In our ongoing debate on literary funding, Barbara Larson of Longacre Press looks at the issue from a publisher’s point of view.
Reading Tim Hazledine’s “Slow Readers” (NZB, Dec 2005) made me think of a time in another life, when my then-partner received a Scholarship in Letters from Creative New Zealand (CNZ). It arrived like a gift from above: a gift of recognition that one was worthy of such an honour, a gift that said writing is a legitimate thing to do, an acknowledgement of past achievements along with a kindly nod towards future work. It was also a year’s salary. How good is that! Who else would give you a year’s salary? The news had us dancing round the kitchen, overjoyed and relieved at our good fortune.
And it was our good fortune. It couldn’t have come at a better time. Living with a writer, a poet at that, meant I was the chief breadwinner. But at that time, along with two others, I was involved in setting up a new publishing company. As with any new business venture, we were facing no income for at least a year, maybe two. The gift from above took the financial pressure off and ever since then I’ve been grateful to Creative New Zealand for in-directly helping me get through that first lean year. Were those responsible for the grant aware of the fact? I have no way of knowing. But I like to think so.
Tim Hazledine claims, among other things, that more money from the public purse should be going to those who choose, nurture, produce, market and sell books: “namely, the publisher”, as opposed to the larger portion of the pie going to writers by way of grants. (All publishers please sit down, now. This is not going to happen. You run commercially competitive businesses. Repeat. This is not going to happen.)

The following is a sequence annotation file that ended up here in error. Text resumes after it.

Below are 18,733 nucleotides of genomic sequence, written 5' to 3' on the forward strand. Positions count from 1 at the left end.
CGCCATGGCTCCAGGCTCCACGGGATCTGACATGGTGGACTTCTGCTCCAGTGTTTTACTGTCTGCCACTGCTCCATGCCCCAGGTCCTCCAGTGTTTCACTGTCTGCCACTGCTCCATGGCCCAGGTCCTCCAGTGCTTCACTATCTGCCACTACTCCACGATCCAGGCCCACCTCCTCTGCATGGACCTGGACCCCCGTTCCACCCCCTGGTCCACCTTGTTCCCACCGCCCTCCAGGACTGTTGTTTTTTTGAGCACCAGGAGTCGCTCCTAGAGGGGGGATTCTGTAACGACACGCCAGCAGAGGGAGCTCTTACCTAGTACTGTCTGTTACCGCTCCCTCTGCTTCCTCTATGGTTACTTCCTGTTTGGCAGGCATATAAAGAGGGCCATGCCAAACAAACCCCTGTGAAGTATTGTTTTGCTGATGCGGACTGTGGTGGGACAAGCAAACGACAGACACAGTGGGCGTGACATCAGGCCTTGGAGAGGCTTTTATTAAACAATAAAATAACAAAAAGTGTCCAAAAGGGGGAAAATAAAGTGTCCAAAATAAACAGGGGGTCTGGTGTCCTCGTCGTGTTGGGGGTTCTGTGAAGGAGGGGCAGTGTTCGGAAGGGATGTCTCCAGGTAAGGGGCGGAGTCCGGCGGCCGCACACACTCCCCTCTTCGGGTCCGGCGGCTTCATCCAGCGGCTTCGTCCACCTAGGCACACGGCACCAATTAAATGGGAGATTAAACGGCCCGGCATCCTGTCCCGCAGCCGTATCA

If you extrapolate the above scenario across the wider spectrum, then obviously others benefit when a writer receives a grant or a fellowship (or a book award, free wine, kindness, flowers, a good review). Certainly their nearest and dearest do, but so does their publisher. I am so pleased when our writers receive grants from CNZ: as publishers we can’t afford to pay writers to “go write a book”. And writers’ incomes don’t allow them to either: I’m only too well aware of authors’ royalty payments and the sum total of their advances. (Recently, while negotiating one such advance, a writer said, “I’ve worked for two years on this.” And I said, “Well, it’ll be another two years before we see any return on our investment; we can’t afford to have sums of money tied up in advances.” And we both said, “Why are we doing this!”)
If writers weren’t supported by way of grants and fellowships, we publishers wouldn’t have much to publish. Or put another way, we’d be publishing a lot more cookbooks, sports books and books about movies. The very books Tim Hazledine thinks unworthy of further public encouragement. Or perhaps we’d be publishing only the very best of the inspired, challenging and brilliant writers. Would that be such a bad thing? Aren’t there too many mediocre books taking up shelf space out there? But that raises the question: how do you get to be an inspiring, challenging and brilliant writer? Perhaps a very few are fortunate enough to be overnight successes. But it’s been my experience that most serve a long apprenticeship, pay their dues and work in solitary confinement honing their craft for years and years. Perhaps a masterpiece will appear after 10 or 20 years: a masterpiece which is an “essential contribution to our culture, our civilisation, our sense of nationhood”, as Tim Hazledine so aptly puts it.